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August 24, 2009

Ashes to Ashes, Memories to Dust

So we won the Ashes. Yay. Awesome. Etc.

Can’t help but wonder how many people actually saw it happen though. There were several thousand in the stadium, but the best that the bulk of the country could do was hope to catch it on the radio.

Given how much press the series has generated on both back and front covers, isn’t it a bit wrong that so few had the opportunity to see it happen? Isn’t it time to move the Ashes – home and away – to the protected list of events that have to be on terrestrial?


May 29, 2008

Play–offs: it's just cricket

So I hear that the ECB is again looking to revamp the county game. It was only in 200 that the long game was changed from 1 division of 18 sides playing home OR away to 2 divisions of 9 sides playing home AND away. (This conveniently removed the extra game in the season which Durham added by joining the league in 1992.) Of course, you could say this prompt review has been caused by the Indian Premier League, a fairly apt title in that it too is making millionaires of its sportsmen thanks to hefty TV funding (and a fanatic Indian fanbase) but that would be oversimplifying the issue.

As well as the County Championship (16×4-day games), you also have the dreadfully named Pro40, which is the 40-overs a side league competition also in two divisions from 1998 (so 16×1-day games), the Friends Provident Trophy, currently a 50-overs a side round-robin which knockout competition that again features the major counties plus Ireland and Scotland (although before 2006 it also featured a lot of minor counties) and then of course the Twenty20 knockabout thingy that gets 108% of the revenue of the sport in each year.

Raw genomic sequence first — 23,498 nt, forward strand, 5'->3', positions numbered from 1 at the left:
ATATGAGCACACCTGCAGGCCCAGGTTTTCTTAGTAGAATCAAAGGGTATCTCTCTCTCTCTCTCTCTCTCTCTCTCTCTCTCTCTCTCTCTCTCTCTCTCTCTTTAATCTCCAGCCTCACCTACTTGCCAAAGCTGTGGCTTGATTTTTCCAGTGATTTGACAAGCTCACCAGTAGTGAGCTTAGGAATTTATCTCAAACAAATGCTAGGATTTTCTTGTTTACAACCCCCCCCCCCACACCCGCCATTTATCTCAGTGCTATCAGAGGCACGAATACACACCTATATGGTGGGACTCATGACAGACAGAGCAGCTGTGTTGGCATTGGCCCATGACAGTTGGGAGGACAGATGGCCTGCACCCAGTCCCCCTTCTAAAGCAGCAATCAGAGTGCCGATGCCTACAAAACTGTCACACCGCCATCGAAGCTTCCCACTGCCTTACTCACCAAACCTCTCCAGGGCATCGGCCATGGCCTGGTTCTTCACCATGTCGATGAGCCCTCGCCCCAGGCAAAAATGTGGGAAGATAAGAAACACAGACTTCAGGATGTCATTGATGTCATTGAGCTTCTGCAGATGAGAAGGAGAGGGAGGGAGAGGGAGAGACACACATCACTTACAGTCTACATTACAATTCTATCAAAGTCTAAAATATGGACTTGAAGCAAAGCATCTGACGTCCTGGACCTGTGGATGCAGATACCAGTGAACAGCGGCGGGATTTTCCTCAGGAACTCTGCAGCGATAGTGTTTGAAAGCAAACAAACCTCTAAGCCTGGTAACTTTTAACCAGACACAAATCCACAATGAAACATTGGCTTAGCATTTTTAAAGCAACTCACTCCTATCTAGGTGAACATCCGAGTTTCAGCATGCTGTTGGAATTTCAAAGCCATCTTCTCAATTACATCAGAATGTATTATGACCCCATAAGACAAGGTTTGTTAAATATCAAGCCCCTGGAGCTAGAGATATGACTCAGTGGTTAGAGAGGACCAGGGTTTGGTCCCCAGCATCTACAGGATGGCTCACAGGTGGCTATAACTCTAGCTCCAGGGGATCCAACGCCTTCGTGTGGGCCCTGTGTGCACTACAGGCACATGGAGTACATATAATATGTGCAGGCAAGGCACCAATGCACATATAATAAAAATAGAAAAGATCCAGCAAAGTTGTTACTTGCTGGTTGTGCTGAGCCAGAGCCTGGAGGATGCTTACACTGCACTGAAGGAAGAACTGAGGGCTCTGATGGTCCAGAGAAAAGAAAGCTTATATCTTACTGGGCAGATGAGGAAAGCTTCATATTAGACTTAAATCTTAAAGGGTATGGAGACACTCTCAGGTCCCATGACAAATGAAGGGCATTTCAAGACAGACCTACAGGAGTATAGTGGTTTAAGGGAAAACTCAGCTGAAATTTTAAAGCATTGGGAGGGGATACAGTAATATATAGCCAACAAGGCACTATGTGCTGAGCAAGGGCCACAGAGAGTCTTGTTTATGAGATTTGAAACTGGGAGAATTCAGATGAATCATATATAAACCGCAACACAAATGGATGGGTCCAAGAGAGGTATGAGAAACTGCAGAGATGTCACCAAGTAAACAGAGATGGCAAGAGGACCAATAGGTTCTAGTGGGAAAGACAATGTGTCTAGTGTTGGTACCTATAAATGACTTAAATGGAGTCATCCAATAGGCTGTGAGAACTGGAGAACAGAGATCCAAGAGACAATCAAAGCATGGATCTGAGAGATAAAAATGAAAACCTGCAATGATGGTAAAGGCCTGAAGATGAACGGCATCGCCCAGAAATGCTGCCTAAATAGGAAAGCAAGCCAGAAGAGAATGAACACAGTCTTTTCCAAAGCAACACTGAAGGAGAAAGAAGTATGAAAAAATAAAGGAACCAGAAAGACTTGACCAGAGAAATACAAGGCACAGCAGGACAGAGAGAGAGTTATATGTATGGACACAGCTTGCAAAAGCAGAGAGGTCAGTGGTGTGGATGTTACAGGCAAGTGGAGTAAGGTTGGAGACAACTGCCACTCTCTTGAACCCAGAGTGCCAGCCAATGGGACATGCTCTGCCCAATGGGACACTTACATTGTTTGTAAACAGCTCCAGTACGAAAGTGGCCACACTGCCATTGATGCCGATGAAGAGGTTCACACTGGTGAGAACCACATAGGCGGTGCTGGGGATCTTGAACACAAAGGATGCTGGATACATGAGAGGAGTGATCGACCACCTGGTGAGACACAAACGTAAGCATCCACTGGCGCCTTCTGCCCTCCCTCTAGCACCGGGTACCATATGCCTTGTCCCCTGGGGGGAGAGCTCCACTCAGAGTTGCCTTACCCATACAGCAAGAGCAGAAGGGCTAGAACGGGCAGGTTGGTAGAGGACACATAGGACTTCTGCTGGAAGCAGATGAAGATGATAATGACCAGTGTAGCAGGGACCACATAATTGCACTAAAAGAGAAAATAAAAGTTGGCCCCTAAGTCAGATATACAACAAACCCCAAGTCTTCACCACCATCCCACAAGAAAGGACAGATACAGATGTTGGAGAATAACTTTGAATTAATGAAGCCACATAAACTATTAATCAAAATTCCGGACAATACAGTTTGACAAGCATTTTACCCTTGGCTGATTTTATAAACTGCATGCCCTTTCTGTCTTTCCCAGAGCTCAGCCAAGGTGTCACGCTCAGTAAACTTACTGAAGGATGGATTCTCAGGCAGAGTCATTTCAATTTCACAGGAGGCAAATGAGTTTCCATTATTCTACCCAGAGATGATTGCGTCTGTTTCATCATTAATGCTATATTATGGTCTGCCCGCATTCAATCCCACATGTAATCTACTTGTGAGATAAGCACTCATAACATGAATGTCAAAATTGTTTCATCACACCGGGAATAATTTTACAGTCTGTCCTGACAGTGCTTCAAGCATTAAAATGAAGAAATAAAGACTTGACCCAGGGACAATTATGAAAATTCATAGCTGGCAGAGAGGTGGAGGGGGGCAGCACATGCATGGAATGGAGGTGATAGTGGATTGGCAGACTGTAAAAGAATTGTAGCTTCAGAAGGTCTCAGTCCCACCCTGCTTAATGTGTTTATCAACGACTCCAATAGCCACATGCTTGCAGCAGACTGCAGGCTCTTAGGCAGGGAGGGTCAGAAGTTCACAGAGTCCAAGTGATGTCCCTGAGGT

Now for those of you who have also been keeping up with rugby (be it union or league), not to mention several other sports like basketball and ice hockey, you’ll know that the end of the league season has this completely pointless play-offs thing, where the top four of the regular league season compete in a stupid end-of-season tournament to decide the “winners”. Why do they do it? TV money. It serves absolutely no use whatsoever, as the whole point of the league structure is to decide who is the best over a long series of games, not in an end-of-season PPV rushabout.

Play-offs, of course, are an American idea, both in their execution and the fact that’s where the big money comes in from the advertisers. Yet in America, it works. America is a big country, it has a limited number of franchises in each sport (for simplicity let’s assume American Football, Baseball and Ice Hockey) which don’t change from year to year that ideally need grouping by geography. Not only do they bring in a ton of extra money (because the sports aren’t awash with enough already) but they provide the ideal scenario to combine the geographical results of the season past without making everyone play each other every season and trawl all over the country.

Fixed group of teams, spread over the country, pressed for time. What sport does that remind you of… no, not rugby. It’s cricket. From the day they introduced the two-tier system I couldn’t see the point of it. Suddenly, you make the county game based upon geography and play-offs and it’s perfectly balanced: split the 18 into three leagues of six, play 10 games (H+A) against the other five in your “league” and three games against other teams, and lo and behold you’re set for top 2 from each league plus two others in an end-of-season knockout. 13-16 4-day games a season, a money-spinner at the end of the run, and more time for the slogfests during the year.

Granted it’s not quite as straightforward as just shoving the idea into play (What if the play-off games get rained off, for instance? Where would they take place?) but as far as British sport goes it’s by far the most useful implementation of the end-of-season knockout tourney there could be.

Far better than doing it in rugby, at least.


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